This is the fourth installment of Money Q&A’s first ever blog series, Killer Stock Characteristics.
Be Sure To Check Out The Previous Killer Stock Characteristics
Today, we’ll look at how you can use a company’s dividend growth rate in order to found out approximately how much its stock price can expect to grow as well.
Why Does A Company’s Dividend Growth Rate Matter?
I love dividend paying stocks. They pay you to wait on their share prices to grow with dividends. A company’s dividend growth rate is a good proxy for how much their share price should also grow. As I’ve stated time and time again, a company’s share price is the present value of all its future cash flows (dividends) according to classic finance theory. So, a simple way to look at it is that a company who is increasing its dividends by 3% to 5% each year should see its share price of its common stock growing at approximately the same rate.
To give you an example, let’s look at one of my favorite companies, Coca-Cola (Stock Symbol: KO). In 2002, the Coca-Cola company issued a quarterly dividend of 20 cents or 80 cents per year. The share price of Coke at that time was right at about $50. Over the past ten years, Coca-Cola’s dividend has increased to 51 cents per quarters or $2.04 per year. That is a 10% annual increase in their dividend. Currently, Coca-Cola’s stock price has risen to $76 this year. That actually equates to only a 4% annual rise in the price of their stock. Of course, that rise hasn’t been on a straight line but ebbs and flows with the macro economy as well.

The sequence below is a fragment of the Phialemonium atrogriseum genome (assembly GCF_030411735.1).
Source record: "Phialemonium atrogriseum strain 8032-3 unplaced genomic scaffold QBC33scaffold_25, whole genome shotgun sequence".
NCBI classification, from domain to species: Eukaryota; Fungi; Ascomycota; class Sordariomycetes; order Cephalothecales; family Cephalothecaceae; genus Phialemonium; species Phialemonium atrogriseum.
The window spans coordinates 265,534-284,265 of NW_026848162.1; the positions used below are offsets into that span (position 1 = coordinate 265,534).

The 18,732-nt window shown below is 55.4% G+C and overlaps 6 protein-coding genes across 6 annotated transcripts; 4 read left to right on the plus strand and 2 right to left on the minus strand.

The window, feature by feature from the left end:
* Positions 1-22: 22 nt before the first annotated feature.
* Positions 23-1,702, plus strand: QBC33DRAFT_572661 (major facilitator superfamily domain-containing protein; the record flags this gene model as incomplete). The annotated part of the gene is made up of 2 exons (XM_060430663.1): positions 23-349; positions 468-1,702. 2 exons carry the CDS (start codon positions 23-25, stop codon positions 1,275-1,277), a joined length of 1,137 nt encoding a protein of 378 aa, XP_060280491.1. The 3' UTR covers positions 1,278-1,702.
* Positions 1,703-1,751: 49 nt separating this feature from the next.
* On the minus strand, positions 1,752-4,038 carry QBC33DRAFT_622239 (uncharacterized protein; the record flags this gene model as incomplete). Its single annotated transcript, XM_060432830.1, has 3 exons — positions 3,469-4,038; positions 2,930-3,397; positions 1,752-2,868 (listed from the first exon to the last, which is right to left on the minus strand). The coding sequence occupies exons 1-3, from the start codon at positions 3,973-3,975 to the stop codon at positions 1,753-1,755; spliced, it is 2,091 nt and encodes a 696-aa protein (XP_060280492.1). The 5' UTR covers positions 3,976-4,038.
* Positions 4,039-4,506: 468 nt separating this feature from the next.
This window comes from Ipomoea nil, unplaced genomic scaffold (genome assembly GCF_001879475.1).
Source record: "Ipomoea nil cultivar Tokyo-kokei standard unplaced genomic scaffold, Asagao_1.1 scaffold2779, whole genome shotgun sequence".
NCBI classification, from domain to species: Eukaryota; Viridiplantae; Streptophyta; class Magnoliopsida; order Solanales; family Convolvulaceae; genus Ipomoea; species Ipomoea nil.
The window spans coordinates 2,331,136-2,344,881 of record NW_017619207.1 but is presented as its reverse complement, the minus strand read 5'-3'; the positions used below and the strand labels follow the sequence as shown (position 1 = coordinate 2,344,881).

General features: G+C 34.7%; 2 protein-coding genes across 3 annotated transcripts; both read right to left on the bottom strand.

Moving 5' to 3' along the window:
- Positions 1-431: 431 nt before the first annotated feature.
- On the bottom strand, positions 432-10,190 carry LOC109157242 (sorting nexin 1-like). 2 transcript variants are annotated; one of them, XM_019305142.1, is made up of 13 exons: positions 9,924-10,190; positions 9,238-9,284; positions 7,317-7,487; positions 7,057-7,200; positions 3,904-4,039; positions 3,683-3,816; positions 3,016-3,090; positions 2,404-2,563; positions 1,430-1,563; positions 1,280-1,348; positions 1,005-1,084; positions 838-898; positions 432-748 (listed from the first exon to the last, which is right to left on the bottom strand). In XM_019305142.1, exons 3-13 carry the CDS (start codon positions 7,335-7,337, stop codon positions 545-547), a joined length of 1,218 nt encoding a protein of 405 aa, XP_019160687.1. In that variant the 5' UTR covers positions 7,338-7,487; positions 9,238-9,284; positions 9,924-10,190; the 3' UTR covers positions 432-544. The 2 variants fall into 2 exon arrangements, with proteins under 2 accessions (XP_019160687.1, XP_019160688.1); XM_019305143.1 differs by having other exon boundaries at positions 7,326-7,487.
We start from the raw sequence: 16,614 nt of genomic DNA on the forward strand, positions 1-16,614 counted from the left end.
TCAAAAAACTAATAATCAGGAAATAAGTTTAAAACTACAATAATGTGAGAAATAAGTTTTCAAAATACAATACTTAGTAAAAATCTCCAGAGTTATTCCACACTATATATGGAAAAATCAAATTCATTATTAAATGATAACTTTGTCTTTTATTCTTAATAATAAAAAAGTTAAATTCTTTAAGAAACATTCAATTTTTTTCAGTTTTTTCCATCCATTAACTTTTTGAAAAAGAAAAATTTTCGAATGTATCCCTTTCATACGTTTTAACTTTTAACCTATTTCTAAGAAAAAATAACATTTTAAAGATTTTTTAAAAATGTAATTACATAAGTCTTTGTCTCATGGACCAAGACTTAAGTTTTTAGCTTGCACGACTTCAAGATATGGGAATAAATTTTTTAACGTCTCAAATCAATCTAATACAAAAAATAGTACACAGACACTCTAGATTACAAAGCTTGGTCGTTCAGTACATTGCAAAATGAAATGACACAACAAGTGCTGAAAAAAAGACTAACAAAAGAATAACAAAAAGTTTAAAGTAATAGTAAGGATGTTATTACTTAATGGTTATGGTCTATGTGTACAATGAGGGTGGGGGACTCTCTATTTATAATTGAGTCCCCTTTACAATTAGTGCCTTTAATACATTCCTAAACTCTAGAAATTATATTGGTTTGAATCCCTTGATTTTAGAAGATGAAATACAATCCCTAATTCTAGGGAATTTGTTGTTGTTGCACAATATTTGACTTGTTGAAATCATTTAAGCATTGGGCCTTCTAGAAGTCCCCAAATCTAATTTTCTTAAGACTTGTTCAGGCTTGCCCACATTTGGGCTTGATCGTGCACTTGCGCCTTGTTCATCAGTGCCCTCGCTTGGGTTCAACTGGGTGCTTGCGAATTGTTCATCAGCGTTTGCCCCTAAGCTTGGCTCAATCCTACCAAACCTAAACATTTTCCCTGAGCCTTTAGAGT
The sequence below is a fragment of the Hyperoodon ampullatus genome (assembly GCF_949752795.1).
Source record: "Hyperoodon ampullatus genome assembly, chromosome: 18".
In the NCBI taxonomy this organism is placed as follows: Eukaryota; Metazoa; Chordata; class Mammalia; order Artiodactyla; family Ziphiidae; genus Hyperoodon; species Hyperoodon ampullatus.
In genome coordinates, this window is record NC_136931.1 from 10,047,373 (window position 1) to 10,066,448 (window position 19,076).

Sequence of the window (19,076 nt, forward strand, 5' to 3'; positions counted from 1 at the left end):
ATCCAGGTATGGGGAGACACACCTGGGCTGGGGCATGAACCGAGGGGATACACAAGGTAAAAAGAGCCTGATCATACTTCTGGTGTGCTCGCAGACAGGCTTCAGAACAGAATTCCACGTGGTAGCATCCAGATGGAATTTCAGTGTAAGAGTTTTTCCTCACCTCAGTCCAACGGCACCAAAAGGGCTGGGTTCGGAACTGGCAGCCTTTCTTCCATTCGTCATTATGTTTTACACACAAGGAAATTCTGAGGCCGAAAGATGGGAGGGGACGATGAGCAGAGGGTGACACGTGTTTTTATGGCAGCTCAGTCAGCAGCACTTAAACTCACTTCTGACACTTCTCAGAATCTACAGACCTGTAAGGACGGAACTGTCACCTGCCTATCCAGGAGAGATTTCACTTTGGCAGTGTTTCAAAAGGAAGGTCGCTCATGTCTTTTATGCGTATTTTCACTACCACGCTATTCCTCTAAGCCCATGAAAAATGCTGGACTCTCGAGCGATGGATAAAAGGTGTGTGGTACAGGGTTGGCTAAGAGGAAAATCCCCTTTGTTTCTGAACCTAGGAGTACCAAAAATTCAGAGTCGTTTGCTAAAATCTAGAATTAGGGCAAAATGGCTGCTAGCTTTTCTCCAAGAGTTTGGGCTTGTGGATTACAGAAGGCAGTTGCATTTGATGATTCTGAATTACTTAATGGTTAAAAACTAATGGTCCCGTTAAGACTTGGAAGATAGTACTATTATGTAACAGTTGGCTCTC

Stock Valuation Method Using The Dividend Discount Model
The dividend discount model values the price of a company’s stock by using predicted future dividends and discounting them back to present value and including their growth rate and the expected return as well. The model uses the variables of the company’s dividend growth rate in perpetuity, the cost of equity or required rate of return, and the dividend price in order to determine what the stock’s current share price should be.
To continue with the earlier example of Coca-Cola, you can find its share price by plugging in certain inputs into the dividend discount model’s formula. Coke’s dividend is $2.01, its dividend growth rate is 10%, and you can plug in a required rate of return of 12% into the formula. Using those inputs, you could expect Coca-Cola’s share price to be worth $100.50 ($2.01 / 12% – 10%).
Be sure to check out the next edition of the Money Q&A Blog Series, Killer Stock Characteristics, where I’ll talk about using a company’s return on equity (ROE) and return on assets (ROA) to find a great undervalued stock price.
Don’t Miss The Other Killer Stock Characteristics In The Series
As always, I’d love to hear your thoughts, comments, questions, or suggestions. Please feel free to shoot me an email Hank [at] MoneyQandA.com.